ICC World Cup 2019: 3 reasons why Mohammad Amir couldn’t fit in the Pakistan squad
Pakistan grabbed eyeballs by leaving out Mohammad Amir of 15-man squad and by naming him in the reserves team.
Published - Apr 19, 2019 2:58 pm | Updated - Apr 19, 2019 2:58 pm
Mostly, all the squads are out and as expected, there have been surprising inclusions and exclusions made by the respective cricket boards. Some tough calls have been taken on some quality players but nonetheless, the world goes on and having said that the ICC CWC 2019 is fast approaching.
Pakistan announced their squad on Thursday and while the rest of the squad looks settled, one notable absentee was Mohammad Amir. The 27-year-old was the one who bowled Pakistan to 2017 Champions Trophy title and one would expect that with his pace and aggression. He would walk into any squad in the world but that’s not the case here.
Pakistan grabbed eyeballs by leaving out the left-arm seamer and by naming him in the reserves team, not ruling out the chance of a dramatic last-minute call-up. While his exclusion has come to everybody’s surprise, let’s have a look at the 3 reasons why Amir wasn’t picked for the World Cup Squad.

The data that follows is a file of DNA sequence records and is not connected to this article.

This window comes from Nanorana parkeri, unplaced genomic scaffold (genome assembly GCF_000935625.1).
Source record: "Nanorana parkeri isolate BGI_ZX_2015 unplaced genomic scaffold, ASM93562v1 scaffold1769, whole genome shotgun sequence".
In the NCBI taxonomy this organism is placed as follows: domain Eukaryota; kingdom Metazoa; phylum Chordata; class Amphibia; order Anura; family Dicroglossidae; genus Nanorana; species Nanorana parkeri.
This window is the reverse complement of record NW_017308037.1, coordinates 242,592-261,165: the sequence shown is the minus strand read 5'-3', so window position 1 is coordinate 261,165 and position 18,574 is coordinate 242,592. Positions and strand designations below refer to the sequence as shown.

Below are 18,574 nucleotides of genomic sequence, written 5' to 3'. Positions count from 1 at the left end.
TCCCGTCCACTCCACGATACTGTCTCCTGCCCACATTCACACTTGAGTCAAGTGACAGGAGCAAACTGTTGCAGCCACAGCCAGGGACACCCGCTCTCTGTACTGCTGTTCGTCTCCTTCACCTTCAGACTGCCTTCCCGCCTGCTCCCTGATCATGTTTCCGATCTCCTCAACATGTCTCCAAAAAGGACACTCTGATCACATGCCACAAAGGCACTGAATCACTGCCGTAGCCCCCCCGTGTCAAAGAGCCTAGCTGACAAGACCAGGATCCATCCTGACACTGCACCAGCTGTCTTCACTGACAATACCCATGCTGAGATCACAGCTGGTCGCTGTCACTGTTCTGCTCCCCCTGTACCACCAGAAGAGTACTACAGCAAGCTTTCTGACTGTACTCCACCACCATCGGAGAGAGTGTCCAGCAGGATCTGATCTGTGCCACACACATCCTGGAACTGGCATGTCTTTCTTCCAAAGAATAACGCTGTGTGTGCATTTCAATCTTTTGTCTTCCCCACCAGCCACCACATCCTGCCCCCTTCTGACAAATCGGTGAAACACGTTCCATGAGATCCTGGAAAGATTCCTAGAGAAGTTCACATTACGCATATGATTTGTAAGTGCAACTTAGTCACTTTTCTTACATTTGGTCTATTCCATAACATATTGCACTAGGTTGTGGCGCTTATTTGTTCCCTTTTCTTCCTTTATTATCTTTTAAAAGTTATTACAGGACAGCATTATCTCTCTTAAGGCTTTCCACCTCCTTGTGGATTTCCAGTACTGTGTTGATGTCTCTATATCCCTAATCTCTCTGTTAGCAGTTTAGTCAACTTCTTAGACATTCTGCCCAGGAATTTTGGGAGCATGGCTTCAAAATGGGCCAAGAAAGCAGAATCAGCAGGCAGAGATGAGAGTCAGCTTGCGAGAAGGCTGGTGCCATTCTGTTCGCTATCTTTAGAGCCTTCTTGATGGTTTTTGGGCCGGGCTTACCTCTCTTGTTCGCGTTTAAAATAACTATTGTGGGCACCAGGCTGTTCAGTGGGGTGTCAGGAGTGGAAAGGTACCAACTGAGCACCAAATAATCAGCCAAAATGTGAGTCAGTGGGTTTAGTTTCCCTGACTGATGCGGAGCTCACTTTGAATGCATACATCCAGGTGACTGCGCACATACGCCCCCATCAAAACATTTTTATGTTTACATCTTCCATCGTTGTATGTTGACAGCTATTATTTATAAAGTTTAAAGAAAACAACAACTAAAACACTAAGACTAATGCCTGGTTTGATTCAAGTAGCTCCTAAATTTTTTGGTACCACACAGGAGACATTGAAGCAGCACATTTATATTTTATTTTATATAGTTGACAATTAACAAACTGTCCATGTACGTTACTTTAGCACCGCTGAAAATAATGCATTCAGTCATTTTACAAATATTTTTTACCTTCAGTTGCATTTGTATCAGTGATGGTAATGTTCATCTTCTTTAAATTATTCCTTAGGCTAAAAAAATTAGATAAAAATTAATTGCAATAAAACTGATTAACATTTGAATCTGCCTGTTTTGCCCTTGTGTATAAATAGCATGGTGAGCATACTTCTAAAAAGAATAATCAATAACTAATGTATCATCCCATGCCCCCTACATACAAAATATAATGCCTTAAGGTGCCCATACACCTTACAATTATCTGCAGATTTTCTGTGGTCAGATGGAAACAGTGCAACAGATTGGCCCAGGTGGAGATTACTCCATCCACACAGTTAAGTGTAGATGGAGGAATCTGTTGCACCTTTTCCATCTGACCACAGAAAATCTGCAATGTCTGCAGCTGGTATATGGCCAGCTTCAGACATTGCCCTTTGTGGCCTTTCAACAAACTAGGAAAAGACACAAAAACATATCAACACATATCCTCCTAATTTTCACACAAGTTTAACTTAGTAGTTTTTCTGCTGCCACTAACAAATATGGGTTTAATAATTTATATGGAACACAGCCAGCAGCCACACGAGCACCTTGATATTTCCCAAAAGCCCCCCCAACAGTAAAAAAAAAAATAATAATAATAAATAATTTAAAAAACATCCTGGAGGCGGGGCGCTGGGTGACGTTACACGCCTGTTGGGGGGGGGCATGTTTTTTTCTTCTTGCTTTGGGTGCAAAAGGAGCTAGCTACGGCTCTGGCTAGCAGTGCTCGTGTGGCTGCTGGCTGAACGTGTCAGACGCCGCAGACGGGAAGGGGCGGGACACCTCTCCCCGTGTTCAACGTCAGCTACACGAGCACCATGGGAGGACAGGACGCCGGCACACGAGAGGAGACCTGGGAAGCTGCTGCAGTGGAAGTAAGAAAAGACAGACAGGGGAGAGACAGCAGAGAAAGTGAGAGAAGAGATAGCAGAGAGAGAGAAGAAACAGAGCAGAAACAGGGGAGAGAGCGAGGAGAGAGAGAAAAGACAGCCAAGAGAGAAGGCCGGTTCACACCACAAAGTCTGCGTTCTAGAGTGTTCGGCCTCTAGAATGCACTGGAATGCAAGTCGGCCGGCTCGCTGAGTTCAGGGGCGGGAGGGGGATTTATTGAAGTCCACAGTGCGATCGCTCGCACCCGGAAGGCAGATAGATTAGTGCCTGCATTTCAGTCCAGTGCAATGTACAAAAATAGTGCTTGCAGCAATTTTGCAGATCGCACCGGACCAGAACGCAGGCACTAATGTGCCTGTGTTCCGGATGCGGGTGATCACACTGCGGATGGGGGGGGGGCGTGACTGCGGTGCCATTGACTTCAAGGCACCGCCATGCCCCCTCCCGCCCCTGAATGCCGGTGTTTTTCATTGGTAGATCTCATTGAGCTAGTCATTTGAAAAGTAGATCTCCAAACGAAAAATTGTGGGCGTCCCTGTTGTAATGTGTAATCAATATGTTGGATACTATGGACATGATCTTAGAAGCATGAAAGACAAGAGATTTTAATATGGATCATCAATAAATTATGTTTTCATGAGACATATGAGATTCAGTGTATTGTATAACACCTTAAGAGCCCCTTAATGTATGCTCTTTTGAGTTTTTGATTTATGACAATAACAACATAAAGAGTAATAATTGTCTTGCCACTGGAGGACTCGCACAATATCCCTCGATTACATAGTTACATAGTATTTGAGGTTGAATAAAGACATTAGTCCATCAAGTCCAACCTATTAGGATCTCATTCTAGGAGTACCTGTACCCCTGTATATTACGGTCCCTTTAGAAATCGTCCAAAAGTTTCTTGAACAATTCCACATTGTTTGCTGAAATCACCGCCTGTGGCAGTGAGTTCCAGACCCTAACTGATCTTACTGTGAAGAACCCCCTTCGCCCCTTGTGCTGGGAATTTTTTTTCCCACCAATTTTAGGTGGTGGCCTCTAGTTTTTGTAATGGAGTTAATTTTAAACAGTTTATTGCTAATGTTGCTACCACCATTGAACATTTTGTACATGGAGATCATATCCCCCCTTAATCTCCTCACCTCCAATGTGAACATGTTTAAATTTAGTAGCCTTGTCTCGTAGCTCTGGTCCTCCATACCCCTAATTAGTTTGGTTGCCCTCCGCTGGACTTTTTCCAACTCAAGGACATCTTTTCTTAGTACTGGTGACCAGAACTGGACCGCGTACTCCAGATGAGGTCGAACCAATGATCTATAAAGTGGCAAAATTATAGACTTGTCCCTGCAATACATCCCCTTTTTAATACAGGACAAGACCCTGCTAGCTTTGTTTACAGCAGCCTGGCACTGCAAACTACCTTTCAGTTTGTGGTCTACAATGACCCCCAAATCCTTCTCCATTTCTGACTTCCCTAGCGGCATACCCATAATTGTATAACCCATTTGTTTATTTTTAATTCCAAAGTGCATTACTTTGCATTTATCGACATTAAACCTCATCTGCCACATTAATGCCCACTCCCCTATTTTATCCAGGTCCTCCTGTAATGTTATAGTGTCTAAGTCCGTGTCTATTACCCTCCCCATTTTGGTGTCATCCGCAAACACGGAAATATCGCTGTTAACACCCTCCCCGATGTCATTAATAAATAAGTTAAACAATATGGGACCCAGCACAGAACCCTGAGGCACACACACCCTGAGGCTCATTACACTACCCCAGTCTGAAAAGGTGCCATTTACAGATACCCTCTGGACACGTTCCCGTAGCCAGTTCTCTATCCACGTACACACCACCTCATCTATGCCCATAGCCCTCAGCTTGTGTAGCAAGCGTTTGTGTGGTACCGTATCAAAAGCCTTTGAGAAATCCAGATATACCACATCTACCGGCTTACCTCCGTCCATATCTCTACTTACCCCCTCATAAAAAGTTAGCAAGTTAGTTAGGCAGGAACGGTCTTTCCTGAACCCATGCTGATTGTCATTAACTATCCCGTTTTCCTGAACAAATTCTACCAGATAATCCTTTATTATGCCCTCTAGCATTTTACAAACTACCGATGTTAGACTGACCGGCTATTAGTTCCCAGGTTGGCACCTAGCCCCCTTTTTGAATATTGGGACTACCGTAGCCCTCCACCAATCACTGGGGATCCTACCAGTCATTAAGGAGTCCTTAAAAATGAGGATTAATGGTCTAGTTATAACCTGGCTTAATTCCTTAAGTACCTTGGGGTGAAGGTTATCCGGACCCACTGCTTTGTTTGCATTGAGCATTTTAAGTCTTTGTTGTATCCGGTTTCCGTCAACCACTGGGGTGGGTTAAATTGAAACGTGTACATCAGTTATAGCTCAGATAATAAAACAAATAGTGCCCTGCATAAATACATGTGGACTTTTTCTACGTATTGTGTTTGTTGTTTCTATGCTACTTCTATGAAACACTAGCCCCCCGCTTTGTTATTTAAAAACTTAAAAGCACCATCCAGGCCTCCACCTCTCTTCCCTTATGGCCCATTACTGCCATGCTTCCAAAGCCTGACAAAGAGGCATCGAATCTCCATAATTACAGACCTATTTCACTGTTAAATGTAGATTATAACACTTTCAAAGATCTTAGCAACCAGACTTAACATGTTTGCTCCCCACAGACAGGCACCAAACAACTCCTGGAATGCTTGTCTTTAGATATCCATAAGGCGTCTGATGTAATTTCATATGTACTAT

1. Presence of two left-arm seamers in the squad
While Amir missing the cut may come as a surprise to many, it should be noted that his replacements are better than him at the moment (current form and consistency). Shaheen Afridi has emerged as a top bowler for Pakistan ever since he made his debut in 2018. With Raw pace, Shaheen is a threat to any batsman in England and his ability to swing the ball on a consistent basis is what pips him over Amir.
In 10 ODI’s, the left-arm seamer has got 19 wickets to his credit at an astounding average and economy of 19.37 and 4.79 respectively. These numbers are enough for him to walk in any of the World Cup squads going around.
Junaid Khan is another prolific left-arm seamer in the squad and while his fitness has always been a problem for him, it does seem that this time he is fit and rating to go.
Junaid’s strong wrist position does not allow the batsmen to pick the ball early but at a fast clip. The 29-year-old is one of the most experienced players in the 15-man Pakistan squad, having played as many as 74 ODI’s with 108 wickets at 28.46 and 5.26. Moreover, Junaid is a regular feature in his county side, Lancashire and way more experienced on English pitches than any of his teammates. This could be an advantage that he holds over his teammate, Mohammad Amir.